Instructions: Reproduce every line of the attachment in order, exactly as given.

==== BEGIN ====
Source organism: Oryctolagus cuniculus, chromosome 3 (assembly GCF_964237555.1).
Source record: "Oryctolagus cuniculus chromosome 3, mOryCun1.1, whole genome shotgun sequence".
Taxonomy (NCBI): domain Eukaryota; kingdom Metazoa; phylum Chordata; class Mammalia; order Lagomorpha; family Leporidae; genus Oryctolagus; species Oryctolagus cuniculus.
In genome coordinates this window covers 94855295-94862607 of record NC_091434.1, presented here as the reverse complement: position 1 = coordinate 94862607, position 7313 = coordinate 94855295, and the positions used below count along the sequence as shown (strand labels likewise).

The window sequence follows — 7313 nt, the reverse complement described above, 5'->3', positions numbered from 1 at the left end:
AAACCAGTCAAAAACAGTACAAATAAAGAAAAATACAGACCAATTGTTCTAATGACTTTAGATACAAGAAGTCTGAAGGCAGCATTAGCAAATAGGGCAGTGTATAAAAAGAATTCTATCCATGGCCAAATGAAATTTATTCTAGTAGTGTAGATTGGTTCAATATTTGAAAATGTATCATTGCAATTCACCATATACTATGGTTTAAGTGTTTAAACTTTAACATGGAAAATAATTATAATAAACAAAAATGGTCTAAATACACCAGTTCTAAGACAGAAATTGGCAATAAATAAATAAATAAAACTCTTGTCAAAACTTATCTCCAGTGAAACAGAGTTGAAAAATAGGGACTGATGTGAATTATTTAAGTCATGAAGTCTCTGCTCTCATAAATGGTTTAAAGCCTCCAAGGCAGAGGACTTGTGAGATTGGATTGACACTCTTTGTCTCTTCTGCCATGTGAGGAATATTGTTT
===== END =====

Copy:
Source organism: Oryctolagus cuniculus, chromosome 3 (assembly GCF_964237555.1).
Source record: "Oryctolagus cuniculus chromosome 3, mOryCun1.1, whole genome shotgun sequence".
Taxonomy (NCBI): domain Eukaryota; kingdom Metazoa; phylum Chordata; class Mammalia; order Lagomorpha; family Leporidae; genus Oryctolagus; species Oryctolagus cuniculus.
In genome coordinates this window covers 94855295-94862607 of record NC_091434.1, presented here as the reverse complement: position 1 = coordinate 94862607, position 7313 = coordinate 94855295, and the positions used below count along the sequence as shown (strand labels likewise).

The window sequence follows — 7313 nt, the reverse complement described above, 5'->3', positions numbered from 1 at the left end:
AAACCAGTCAAAAACAGTACAAATAAAGAAAAATACAGACCAATTGTTCTAATGACTTTAGATACAAGAAGTCTGAAGGCAGCATTAGCAAATAGGGCAGTGTATAAAAAGAATTCTATCCATGGCCAAATGAAATTTATTCTAGTAGTGTAGATTGGTTCAATATTTGAAAATGTATCATTGCAATTCACCATATACTATGGTTTAAGTGTTTAAACTTTAACATGGAAAATAATTATAATAAACAAAAATGGTCTAAATACACCAGTTCTAAGACAGAAATTGGCAATAAATAAATAAATAAAACTCTTGTCAAAACTTATCTCCAGTGAAACAGAGTTGAAAAATAGGGACTGATGTGAATTATTTAAGTCATGAAGTCTCTGCTCTCATAAATGGTTTAAAGCCTCCAAGGCAGAGGACTTGTGAGATTGGATTGACACTCTTTGTCTCTTCTGCCATGTGAGGAATATTGTTT